Land grabbed

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I share the concerns expressed by John Black (Letters, 30 June) for the loss of the common 
good land at Portobello setting a precedent.

The people of Dunfermline have been fortunate over a long period of time in being gifted money, land and buildings, by local benefactors.

The first such gift that I am aware of, a large tract of monastic land, was gifted them by the Abbot of Dunfermline, Robert of Crail, in about 1322.

The terms of the gift were that many acres of pasture land were gifted to the ordinary people of Dunfermline in perpetuity, to do with as they wished in return for a token annual fee – six pence, or a pair of white Paris gloves.

This fee, of course, was nominal; the good abbot was simply gifting the land to his townsfolk.

This gift has the uniquely Scottish title, and legal distinction, of being a “heritable common good” asset, and as such is supposed to be protected.

Due to various factors – human error, malfeasance, bad stewardship and even corruption – very little of Dunfermline’s heritable common good land is left, and our story is replicated throughout Scotland. Once precedents are set by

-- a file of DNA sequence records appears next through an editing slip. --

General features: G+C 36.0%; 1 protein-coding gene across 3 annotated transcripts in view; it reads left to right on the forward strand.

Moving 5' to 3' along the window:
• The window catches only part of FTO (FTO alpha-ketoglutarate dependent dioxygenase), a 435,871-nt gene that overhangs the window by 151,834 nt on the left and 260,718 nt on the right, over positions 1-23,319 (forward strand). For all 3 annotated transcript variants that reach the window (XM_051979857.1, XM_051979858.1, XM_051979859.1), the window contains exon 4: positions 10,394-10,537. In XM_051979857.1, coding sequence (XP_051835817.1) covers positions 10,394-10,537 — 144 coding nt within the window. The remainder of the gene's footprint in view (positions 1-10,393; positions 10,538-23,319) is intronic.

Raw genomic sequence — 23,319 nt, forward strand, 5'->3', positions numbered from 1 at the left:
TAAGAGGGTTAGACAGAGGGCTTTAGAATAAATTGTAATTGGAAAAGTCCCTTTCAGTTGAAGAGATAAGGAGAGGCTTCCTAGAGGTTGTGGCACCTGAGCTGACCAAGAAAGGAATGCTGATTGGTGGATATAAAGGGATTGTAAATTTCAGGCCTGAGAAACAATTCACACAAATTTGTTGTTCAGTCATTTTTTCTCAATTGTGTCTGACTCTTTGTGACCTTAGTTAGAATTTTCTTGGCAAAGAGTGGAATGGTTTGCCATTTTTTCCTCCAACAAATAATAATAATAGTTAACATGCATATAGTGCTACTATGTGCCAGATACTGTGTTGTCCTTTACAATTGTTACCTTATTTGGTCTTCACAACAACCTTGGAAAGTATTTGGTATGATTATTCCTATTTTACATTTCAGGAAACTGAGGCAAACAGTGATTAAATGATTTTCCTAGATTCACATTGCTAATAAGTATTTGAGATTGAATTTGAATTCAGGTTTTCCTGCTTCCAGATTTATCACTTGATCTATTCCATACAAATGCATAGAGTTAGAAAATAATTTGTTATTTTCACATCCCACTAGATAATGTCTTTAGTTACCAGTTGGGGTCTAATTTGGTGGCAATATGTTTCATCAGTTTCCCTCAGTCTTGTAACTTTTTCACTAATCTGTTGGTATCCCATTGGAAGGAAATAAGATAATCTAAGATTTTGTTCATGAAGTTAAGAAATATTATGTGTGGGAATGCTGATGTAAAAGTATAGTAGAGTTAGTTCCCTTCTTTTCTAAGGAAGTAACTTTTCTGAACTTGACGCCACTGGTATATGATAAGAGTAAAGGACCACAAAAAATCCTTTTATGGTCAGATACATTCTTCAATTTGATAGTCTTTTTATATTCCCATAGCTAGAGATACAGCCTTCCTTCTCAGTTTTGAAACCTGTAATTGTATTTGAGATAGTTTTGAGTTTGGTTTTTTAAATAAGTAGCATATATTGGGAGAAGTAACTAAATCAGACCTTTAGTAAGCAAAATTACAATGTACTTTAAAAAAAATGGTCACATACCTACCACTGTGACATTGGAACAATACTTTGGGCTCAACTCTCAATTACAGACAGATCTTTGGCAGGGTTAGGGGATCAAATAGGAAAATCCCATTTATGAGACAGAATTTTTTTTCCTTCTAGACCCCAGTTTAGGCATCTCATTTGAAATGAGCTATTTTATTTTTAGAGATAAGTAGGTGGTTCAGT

ingenious lawyers acting for those with deep pockets – be they property developers or their chums in the council – the safeguards to the poor, who have no lawyers, are eroded and their inheritance is in danger.

It would seem as if the present government is set to outdo even the good Robert of Crail in its benevolence – but not towards the people, instead to the City of Edinburgh Council.

Cash-strapped by its ineptitude in stewarding the public purse, this profligate authority is being allowed to filch the assets of the people.

The same Nicola Sturgeon who fought so hard to oppose the Go Ape project on common good land in her own Pollock constituency supports a new law in order to give the people’s inheritance away in someone else’s.

Hypocrisy or what?

Tom Minogue

Victoria Terrace

Dunfermline